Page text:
But with this new piece of information, and with the name and identity of her father, the response just had to be different.
Now mind you, as a genealogist, I work for myself. For twenty-two years I had worked as a veterinarian that required my presence at my practice by 7:30 a.m. every morning. I have never gone to bed before 1 a.m., and thus I have been sleep deprived for well over two decades. The only reason I was awake at 8:43 a.m. on a Friday morning was because I had to be on the road. My normal sleeping hours are usually in the 4 a.m. to noon ballpark, and I get this trait from my mother. So after not hearing an immediate response from the AncestryDNA connection, I called my mother at the last possible moment before leaving the house in hopes that she would be up and about.
At 9:55 a.m., there was no answer. I left a frantic message to call me immediately with no verbiage as to the reason for such urgency.
I dismantled my computer display, packed my final bag, stuffed my new Daugherty notes in my pockets, and I hopped in the car for Dayton, Ohio.
But how on Earth was I supposed to be concentrating on the road with a mind stuffed with new possibilities and the very likely possibility that my great-uncle was still living? And even though his brother, Thomas Daugherty - likely my grandfather - was not alive, I knew now that there was someone intimately related to him that could at least tell me about the man. In the brief amount of time I had between revelation and driving, I had discovered a city directory entry for 1945-1946 that indicated Harold J. Daugherty and Thomas R. Daugherty, both employed by the United States Navy, had lived together on Dunham Street in South Bend, Indiana.
I fantasized about the conversation.
"Oh yes, I remember my brother coming home one spring night after we returned home from the Navy. He had met this hot number from Elkhart. I think he said her name was Helen. He thought she was quite something, but regrettably nothing ever came of it."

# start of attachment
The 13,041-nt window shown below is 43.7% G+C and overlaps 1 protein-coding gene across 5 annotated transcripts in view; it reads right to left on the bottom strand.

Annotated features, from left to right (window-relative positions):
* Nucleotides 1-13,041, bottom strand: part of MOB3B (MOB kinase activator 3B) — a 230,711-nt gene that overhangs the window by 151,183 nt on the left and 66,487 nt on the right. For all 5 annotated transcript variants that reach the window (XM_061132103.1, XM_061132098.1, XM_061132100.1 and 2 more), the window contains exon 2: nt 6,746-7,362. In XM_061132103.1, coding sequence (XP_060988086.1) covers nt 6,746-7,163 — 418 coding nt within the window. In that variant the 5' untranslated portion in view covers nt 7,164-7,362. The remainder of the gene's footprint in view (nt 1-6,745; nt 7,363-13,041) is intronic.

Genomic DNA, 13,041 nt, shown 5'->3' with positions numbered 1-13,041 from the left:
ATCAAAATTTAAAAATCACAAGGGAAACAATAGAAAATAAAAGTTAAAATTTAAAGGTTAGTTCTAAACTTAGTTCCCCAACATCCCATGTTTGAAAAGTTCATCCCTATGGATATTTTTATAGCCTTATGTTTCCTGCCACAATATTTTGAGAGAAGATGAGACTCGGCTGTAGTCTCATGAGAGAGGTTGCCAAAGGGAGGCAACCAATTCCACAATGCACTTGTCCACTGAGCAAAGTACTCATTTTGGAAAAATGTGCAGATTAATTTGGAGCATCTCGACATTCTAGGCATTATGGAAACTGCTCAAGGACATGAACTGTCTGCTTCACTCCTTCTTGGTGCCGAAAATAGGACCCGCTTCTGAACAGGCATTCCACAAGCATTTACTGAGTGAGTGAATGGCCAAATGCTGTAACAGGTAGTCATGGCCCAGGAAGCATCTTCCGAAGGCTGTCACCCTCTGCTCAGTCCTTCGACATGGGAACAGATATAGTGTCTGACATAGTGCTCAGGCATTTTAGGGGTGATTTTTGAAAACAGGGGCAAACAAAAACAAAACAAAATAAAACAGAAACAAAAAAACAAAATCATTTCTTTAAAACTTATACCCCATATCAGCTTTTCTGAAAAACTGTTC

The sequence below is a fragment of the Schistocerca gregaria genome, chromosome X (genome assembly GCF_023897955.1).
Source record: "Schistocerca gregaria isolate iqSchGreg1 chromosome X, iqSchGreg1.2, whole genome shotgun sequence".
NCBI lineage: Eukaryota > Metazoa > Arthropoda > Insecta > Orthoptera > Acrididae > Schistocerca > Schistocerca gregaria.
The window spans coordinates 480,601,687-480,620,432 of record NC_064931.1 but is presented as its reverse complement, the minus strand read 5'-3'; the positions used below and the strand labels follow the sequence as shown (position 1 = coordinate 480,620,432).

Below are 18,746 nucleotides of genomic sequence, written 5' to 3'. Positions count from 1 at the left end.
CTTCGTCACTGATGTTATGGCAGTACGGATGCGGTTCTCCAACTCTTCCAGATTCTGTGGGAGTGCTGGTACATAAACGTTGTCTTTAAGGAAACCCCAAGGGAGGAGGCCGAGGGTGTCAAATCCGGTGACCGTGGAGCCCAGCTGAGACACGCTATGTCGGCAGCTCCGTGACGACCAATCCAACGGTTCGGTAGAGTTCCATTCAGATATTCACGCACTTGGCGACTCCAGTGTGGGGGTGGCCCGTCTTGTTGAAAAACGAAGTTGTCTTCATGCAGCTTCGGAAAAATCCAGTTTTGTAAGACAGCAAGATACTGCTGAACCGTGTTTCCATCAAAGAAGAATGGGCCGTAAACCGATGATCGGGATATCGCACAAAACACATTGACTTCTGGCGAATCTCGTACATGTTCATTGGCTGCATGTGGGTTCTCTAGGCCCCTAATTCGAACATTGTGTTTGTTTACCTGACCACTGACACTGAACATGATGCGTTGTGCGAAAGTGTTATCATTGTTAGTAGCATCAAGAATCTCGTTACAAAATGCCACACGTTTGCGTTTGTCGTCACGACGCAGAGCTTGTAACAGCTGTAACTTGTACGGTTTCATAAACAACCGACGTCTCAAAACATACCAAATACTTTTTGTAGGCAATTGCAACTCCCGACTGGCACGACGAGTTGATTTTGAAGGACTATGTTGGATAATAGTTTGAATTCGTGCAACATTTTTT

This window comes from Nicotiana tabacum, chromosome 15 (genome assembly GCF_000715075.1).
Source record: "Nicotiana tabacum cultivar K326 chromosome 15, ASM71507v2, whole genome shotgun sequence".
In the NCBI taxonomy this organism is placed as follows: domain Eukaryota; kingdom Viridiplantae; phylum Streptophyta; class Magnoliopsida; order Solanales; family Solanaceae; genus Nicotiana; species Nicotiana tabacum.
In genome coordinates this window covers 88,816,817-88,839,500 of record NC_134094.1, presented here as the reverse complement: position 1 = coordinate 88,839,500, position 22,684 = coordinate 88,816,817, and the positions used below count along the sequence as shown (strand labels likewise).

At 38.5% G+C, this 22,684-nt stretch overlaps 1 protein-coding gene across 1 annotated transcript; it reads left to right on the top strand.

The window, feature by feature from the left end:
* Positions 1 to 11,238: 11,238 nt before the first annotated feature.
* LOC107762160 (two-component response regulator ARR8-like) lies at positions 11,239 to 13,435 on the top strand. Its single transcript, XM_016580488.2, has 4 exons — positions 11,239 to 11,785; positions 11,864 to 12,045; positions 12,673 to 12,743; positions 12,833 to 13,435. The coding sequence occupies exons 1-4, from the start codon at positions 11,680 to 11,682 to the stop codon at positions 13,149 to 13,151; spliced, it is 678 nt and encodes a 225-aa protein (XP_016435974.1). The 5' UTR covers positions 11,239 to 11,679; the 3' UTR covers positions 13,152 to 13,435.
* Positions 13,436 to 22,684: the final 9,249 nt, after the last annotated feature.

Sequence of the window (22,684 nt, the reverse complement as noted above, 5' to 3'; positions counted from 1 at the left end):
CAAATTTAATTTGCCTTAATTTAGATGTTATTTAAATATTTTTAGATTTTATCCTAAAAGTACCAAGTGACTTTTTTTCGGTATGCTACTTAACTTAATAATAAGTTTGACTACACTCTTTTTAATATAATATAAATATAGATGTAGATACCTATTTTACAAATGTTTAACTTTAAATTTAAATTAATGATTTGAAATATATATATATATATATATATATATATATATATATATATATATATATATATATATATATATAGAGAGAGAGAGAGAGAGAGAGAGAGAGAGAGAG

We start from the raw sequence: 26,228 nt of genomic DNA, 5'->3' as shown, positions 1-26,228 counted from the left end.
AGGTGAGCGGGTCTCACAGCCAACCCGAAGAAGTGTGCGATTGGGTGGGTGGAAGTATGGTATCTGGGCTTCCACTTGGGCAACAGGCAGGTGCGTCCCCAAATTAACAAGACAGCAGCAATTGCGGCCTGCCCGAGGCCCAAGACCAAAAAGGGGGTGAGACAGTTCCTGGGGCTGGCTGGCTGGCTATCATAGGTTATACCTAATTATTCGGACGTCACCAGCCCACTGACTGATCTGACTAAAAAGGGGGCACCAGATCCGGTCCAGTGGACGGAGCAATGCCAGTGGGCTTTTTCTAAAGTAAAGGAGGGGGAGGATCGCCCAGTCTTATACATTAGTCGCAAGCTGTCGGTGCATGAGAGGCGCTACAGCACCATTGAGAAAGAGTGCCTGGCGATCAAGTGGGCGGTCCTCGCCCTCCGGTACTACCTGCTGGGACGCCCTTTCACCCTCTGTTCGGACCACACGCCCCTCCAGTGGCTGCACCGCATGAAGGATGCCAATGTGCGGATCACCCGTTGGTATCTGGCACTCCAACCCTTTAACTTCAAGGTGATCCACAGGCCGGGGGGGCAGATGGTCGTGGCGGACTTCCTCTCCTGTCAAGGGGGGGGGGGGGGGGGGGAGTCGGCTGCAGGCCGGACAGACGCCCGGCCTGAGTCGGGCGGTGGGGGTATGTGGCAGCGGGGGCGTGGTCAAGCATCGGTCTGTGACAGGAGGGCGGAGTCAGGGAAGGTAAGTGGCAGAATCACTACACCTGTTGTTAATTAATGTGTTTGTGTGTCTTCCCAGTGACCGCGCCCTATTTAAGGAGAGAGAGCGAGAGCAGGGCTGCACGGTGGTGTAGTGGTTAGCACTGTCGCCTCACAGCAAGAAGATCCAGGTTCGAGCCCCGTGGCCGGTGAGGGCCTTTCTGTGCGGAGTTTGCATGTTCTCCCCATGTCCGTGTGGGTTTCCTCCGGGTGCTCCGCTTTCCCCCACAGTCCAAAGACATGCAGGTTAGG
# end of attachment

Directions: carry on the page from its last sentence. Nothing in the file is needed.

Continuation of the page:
Okay, fine, like I said, it was a fantasy. I am sure an 87-year-old man likely forgets what he had for breakfast, let alone recalls who his brother was having sex with in the spring of 1946. But it's my fantasy. Don't judge.
I couldn't shake the immediacy of the situation and my need - no, my unquenchable thirst - for information, so I logged onto Ancestry.com via my phone... while driving.
Yes, I am well aware this is an unwise move. Yes, I am also well aware that texting and driving in Ohio is illegal. Yes, I am also well aware that all of this could have waited until I checked into my hotel in Dayton. Yes, I am also completely and fully aware that these findings, no matter how relevant to my search nor however important or revealing, are of no use to a dead man.
Bad, bad, bad genealogist.
Nonetheless, I sent one final Ancestry email to the administrator of the presumed DNA profile of Harold Daugherty at 10:33 a.m., having been on the road an excruciatingly long twenty minutes. I just wanted to cover my bases in case I could have more knowledge, more quickly, with more answers, now. Now. NOW.
"I am traveling today and responding by phone. Can you call me today at 555-555-5555? If I am unavailable, please leave a message with the best time to return your call. Thanks!"
Again, I didn't want to scare anyone off with too much detail, and frankly, I can barely chew gum and walk simultaneously, so that was a pretty wordy text for driving.
And no, you're not getting my number from this blog. I can't find everybody's father!
I called my mother again at 11:06 a.m. Again, voice mail. I announced that I would be calling roughly every ten minutes until she answered her phone, which I repeated again at 11:15 a.m. At 11:19 a.m. she returned my call wanting to know what the emergency was (but more likely to shut me up). I laid out the details as I knew them up to that point, but frankly a lot of it was conjecture, as I knew very little about Thomas and Harold Daugherty other than their recently discovered existence. I told her I was waiting for the contact person from Ancestry.com to call me.
Which happened whilst I was chatting with my mother.